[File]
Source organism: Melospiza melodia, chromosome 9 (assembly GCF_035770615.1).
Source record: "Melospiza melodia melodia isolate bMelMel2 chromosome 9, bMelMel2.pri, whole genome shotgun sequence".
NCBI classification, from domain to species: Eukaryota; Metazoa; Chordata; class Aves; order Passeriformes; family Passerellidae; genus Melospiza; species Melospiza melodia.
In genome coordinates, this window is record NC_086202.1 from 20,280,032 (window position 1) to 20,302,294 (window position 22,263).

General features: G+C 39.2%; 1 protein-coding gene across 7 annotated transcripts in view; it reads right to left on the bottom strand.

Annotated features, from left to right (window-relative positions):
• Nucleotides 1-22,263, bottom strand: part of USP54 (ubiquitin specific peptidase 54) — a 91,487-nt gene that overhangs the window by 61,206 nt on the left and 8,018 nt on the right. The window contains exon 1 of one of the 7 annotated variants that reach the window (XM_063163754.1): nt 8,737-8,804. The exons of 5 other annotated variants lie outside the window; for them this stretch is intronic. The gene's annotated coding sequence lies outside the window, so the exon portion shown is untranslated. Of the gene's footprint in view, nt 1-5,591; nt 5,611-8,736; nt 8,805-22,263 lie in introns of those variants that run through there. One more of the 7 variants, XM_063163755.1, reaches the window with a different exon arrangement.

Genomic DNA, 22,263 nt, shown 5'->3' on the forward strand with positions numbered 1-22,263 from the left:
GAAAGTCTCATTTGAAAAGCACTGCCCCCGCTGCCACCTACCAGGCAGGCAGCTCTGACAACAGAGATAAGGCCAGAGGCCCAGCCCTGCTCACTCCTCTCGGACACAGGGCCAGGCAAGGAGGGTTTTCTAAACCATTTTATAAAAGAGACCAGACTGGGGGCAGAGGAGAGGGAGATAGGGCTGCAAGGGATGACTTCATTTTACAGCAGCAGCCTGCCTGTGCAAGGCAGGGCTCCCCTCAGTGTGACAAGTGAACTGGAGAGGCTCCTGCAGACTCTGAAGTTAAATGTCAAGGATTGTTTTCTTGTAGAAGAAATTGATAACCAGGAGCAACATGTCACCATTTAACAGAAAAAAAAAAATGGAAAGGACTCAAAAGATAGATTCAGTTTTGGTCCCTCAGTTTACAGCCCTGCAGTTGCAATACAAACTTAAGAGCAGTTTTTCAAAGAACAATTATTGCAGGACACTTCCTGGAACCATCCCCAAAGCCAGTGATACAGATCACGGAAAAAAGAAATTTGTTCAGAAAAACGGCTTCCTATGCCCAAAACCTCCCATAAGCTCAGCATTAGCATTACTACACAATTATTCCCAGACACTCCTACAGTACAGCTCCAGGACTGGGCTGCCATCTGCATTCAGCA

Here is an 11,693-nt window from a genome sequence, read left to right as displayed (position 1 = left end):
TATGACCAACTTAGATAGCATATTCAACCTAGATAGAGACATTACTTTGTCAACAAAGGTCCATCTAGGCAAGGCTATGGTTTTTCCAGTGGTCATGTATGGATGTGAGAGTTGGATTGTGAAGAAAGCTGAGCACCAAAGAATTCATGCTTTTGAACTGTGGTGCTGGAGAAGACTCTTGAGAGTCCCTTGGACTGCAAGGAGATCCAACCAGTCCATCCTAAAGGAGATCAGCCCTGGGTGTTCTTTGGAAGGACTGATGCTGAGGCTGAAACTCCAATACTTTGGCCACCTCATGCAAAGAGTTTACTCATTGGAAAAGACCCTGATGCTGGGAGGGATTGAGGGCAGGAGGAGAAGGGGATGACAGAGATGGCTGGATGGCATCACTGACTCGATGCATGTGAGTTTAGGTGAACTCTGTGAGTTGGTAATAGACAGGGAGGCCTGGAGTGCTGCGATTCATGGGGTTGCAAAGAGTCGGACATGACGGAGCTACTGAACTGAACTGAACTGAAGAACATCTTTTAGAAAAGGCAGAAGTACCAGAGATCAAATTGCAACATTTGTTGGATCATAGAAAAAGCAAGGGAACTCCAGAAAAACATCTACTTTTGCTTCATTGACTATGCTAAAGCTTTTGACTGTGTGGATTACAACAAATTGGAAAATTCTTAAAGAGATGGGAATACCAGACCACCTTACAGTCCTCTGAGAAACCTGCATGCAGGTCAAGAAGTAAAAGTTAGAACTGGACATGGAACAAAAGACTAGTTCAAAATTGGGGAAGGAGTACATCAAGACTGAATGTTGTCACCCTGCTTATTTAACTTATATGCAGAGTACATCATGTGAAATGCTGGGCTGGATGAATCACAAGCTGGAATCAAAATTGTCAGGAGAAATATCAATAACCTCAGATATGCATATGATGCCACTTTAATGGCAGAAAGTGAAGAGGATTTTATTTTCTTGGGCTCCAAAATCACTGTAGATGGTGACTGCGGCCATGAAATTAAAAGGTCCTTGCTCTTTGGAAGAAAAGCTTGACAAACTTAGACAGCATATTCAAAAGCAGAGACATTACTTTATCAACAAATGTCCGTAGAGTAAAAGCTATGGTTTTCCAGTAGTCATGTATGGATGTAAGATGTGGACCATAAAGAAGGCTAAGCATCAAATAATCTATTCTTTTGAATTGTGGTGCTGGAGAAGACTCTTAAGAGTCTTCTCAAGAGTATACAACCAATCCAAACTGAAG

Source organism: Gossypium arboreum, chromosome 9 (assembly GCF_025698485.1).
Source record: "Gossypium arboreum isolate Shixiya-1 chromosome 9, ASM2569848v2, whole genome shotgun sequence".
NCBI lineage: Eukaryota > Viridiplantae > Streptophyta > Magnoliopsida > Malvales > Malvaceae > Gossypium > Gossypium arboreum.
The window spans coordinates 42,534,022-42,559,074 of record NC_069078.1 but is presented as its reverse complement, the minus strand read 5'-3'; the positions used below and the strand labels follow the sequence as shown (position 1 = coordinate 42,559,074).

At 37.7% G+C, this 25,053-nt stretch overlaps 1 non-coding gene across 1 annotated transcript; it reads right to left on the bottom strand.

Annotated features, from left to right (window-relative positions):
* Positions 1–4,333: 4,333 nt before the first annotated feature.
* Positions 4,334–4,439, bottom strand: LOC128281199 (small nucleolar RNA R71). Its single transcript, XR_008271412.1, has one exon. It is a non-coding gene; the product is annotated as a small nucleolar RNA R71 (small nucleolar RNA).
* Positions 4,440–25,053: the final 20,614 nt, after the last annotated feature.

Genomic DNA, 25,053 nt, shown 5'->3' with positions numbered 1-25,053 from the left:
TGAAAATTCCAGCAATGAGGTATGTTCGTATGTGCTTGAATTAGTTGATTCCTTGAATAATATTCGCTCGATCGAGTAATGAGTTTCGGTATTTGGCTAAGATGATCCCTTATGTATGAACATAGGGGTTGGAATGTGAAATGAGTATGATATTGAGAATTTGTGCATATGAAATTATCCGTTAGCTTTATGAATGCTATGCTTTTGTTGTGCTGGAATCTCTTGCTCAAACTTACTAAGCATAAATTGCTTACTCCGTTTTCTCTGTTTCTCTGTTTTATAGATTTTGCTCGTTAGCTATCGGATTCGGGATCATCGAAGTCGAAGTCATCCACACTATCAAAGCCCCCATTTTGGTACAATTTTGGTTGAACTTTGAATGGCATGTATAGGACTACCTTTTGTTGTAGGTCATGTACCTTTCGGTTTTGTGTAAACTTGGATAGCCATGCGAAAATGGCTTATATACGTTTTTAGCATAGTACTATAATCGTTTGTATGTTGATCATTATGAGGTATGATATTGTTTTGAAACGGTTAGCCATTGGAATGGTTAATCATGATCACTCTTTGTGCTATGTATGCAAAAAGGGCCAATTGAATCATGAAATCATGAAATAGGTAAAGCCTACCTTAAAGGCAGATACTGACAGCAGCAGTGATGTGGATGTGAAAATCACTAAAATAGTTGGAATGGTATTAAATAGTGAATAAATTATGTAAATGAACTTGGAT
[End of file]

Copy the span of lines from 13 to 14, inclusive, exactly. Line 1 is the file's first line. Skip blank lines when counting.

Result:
Source record: "Gossypium arboreum isolate Shixiya-1 chromosome 9, ASM2569848v2, whole genome shotgun sequence".
NCBI lineage: Eukaryota > Viridiplantae > Streptophyta > Magnoliopsida > Malvales > Malvaceae > Gossypium > Gossypium arboreum.